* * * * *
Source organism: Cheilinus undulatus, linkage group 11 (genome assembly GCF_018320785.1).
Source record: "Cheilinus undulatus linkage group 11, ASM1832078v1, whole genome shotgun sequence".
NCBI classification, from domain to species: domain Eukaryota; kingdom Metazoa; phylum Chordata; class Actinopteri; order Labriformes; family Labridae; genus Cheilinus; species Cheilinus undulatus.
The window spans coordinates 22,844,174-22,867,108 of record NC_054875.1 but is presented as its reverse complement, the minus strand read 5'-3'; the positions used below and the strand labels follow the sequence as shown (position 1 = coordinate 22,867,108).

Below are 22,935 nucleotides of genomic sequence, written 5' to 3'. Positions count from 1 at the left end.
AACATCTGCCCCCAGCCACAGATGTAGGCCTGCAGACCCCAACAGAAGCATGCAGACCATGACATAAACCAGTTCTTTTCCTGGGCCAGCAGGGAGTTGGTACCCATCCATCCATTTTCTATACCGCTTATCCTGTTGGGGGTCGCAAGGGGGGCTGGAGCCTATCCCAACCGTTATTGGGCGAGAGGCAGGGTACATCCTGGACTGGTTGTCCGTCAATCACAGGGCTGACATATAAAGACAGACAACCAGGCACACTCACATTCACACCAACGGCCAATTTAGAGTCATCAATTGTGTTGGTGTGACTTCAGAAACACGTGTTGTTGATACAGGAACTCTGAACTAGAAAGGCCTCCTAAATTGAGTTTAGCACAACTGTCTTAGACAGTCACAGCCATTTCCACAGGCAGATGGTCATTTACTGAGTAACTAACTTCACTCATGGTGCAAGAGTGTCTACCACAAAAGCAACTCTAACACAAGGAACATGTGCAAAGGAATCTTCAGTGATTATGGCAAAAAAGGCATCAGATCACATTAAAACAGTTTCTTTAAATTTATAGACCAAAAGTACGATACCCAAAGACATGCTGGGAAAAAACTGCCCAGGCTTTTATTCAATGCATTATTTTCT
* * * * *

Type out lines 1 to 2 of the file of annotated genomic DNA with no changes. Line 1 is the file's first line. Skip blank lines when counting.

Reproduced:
Source organism: Cheilinus undulatus, linkage group 11 (genome assembly GCF_018320785.1).
Source record: "Cheilinus undulatus linkage group 11, ASM1832078v1, whole genome shotgun sequence".